“I am not my medication”

My anxiety has been with me my whole life, but I didn’t realize it until my senior year of high school. My anxiety has always had many forms, from being too scared to talk to my cousins when I was a kid at family reunions to being unable to write any words on a test because I thought everything that came out of my head was horrible and stupid.

During the college application process of my senior year, my anxiety was at its worst. I had trouble sleeping, which caused me to not be able to complete any tasks efficiently. I worried about everything. I couldn’t eat; I couldn’t enjoy anything, even TV. My father and sister both have anxiety so my mother knew that I had to go to the doctor. I was quickly diagnosed with Generalized Anxiety Disorder and was prescribed Zoloft.

When I don’t sleep for more than one night, my anxiety takes me whole and affects my daily life. I have had two other horrible anxious episodes since the first one I had in high school, and each time I had to increase my prescription of Zoloft. I haven’t had an episode in over a year and a half. Though I have come close to having more, I have learned ways of coping with my anxiety and tips for falling asleep from my psychologist and school counselors.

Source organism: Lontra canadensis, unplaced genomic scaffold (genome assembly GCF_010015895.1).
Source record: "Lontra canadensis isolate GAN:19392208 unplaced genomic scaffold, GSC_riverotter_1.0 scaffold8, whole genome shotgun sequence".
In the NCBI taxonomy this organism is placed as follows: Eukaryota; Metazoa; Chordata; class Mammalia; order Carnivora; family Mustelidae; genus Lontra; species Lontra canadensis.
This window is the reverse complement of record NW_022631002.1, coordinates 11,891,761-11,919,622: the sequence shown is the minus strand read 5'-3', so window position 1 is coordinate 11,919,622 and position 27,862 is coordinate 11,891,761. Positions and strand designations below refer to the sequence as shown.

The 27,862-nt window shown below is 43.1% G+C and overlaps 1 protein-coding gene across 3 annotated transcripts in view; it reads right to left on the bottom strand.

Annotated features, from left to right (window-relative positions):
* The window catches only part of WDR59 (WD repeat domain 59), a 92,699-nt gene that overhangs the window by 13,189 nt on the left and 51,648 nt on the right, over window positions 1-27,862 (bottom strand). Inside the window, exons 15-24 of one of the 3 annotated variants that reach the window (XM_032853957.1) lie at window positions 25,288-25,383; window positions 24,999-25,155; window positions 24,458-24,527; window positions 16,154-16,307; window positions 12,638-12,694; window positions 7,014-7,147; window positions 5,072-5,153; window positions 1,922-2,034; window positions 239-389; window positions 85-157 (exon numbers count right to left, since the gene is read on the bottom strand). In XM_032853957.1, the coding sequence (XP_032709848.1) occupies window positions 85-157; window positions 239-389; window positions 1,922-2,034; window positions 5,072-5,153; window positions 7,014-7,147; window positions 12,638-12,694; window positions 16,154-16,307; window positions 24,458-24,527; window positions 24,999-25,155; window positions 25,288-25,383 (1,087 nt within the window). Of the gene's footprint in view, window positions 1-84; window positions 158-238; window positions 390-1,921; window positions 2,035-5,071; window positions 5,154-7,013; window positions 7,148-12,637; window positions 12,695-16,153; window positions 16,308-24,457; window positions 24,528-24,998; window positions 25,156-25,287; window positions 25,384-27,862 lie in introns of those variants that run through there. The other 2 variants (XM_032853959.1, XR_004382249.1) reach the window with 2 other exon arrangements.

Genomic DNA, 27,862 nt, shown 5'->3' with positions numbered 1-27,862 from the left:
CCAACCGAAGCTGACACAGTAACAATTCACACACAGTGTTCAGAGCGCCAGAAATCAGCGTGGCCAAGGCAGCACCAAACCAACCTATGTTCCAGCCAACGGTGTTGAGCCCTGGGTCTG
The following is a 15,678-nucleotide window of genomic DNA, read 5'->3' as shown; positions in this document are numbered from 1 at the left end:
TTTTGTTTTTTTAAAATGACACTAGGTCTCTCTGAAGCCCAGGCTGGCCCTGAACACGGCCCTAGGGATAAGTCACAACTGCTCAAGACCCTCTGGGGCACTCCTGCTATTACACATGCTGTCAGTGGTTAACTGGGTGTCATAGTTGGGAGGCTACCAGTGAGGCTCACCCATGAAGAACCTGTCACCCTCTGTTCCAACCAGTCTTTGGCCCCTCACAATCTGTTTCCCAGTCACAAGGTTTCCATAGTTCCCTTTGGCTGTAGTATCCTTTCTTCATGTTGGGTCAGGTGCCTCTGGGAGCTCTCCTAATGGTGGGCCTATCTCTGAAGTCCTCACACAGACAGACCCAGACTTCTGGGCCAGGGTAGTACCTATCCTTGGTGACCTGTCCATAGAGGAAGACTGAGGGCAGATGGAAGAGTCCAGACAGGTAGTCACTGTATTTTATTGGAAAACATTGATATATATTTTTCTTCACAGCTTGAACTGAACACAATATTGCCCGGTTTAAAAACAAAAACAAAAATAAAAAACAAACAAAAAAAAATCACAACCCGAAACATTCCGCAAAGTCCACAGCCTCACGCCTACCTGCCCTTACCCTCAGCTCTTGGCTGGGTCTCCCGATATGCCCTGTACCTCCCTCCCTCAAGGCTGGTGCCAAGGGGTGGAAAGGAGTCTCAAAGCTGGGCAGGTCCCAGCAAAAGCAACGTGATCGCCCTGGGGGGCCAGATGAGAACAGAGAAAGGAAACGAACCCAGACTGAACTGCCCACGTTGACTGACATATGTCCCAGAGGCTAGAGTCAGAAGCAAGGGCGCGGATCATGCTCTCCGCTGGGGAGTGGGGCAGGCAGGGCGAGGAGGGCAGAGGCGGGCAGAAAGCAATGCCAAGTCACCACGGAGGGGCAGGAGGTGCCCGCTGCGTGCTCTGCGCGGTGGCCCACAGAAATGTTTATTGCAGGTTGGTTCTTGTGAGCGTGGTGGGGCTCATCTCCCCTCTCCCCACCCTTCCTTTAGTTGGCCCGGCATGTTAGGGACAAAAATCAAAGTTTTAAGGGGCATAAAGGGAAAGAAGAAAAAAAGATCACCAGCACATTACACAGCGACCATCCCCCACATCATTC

I used to think I was alone and that I would always be cursed with anxiety. Now I know that my anxiety makes me who I am and it helps me to be successful at school, work, and in all aspects of my life.

I need Zoloft in order to cope with my anxiety. I take it with my over-the-counter allergy medicine every morning with a glass of orange juice. It’s a part of my daily routine. My medication might be necessary for me to go on with my daily life, but it does not own me.

I am not my medication. I am Corinne, a cat-loving feminist who loves blogging, theatre, and reading the news. I am me.